The whole FICO score aspect of this is confusing, too.  It’s unclear (at least to me).  It sounds like she’s offering a free year of credit monitoring/scores/etc. from TransUnion.  Which is basically what you get from CreditKarma, but without having to use her pre-paid card.  Then there’s The Credit Project, where you can volunteer to have your transaction data sent to TransUnion, so they can decide if they maybe in the future want to include pre-paid debit cards in credit scores/reports.  I don’t have much faith that a credit agency is going to change any time soon.

Anyway, that’s a long enough rant. I just am always wary of these pre-paid cards, they seem to take advantage of people who already have trouble with money.  And it seems like Suze Orman is abusing her power as a “personal finance expert” in getting people to sign onto something that may not be in their best interest.  I know a lot of other people have posted their (negative) reviews of the Approved Card.  Let me know if you wrote one, and I’ll link to it!

I want to just finish this by saying that, usually, I’m okay with Suze Orman.  One of the books I read when I was first figuring out this whole personal finance thing was her book Young, Fabulous, and Broke.  And I enjoyed her keynote speech at the Massachusetts Conference for Women in 2009.  I just think that this is a bad move on her part, using her fans’ trust for financial gain.


4 Responses to “The Approved Card? More like the DIS-Approved Card!”

  1. Katie Says:

    The funniest part is that she advises against using pre-paid cards in her Young, Fabulous, and Broke book. I guess she still stands by that advice… Unless she’s the one profiting from said cards.

    I’ve never really cared for her, but her insults thrown at everyone who disagreed with her card on Twitter last night were the last straw for me. If she really stands by her product, she should defend it instead of resulting to insults. I know PT has accepted her apology (given today on Twitter), but seriously, I can’t get over her acting that way.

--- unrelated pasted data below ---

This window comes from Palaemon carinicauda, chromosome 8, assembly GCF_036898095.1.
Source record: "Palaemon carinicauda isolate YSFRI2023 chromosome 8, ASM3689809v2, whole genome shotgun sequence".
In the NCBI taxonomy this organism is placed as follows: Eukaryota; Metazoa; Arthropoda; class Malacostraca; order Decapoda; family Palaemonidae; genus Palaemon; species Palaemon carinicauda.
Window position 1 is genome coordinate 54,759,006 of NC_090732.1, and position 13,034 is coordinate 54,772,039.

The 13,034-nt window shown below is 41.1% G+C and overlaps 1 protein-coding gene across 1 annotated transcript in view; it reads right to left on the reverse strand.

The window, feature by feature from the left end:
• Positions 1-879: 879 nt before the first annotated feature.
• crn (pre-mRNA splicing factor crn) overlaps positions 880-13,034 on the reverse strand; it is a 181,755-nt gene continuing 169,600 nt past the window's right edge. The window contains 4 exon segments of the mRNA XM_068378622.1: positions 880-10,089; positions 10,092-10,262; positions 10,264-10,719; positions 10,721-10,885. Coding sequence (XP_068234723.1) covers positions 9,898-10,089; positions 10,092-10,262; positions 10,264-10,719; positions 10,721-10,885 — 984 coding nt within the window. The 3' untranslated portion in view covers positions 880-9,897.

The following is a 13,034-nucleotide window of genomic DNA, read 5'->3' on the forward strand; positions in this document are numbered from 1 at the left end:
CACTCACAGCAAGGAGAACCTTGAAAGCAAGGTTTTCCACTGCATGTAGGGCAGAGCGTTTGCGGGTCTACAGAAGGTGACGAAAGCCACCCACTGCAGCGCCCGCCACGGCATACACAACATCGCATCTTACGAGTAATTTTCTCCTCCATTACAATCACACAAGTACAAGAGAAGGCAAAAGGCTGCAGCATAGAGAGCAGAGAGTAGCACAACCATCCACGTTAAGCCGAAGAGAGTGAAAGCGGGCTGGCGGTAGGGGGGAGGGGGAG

• Stephanie Says:

      Seeing how insulting she was to anyone who disagreed with her was pretty disgusting. I saw both the offending remarks as well as the apologies. Calling only people who wrote semi-nice things about the card “legitimate”, and calling everyone else idiots was pretty ridiculous.

      So yeah, the card itself, the fact that she’s using her clout to encourage people to use it, and the insults shew threw around are enough to make me stop caring about what she has to say.


  2. […] Graduated Learning: Life after College, The Approved Card? More like the DIS-Approved Card! An insightful post concluding “I just think that this is a bad move on her part, using her […]


  3. Suze was one of my first financial inspirations. But,one of my financial adviser friends told me I was relying too much on her advice and steered me towards Kiplinger, which helped me diversify my background reading a bit. She has appeared in a few ads that I’ve never been too bothered by, and I doubt I would have paid much attention to her card, but after listening to an interview she did and seeing the tweets I just can’t picture myself ever paying attention to her again. She’s coming across as mean-spirited and rude – exactly the opposite of what most of us in the personal finance blogging community are trying to be.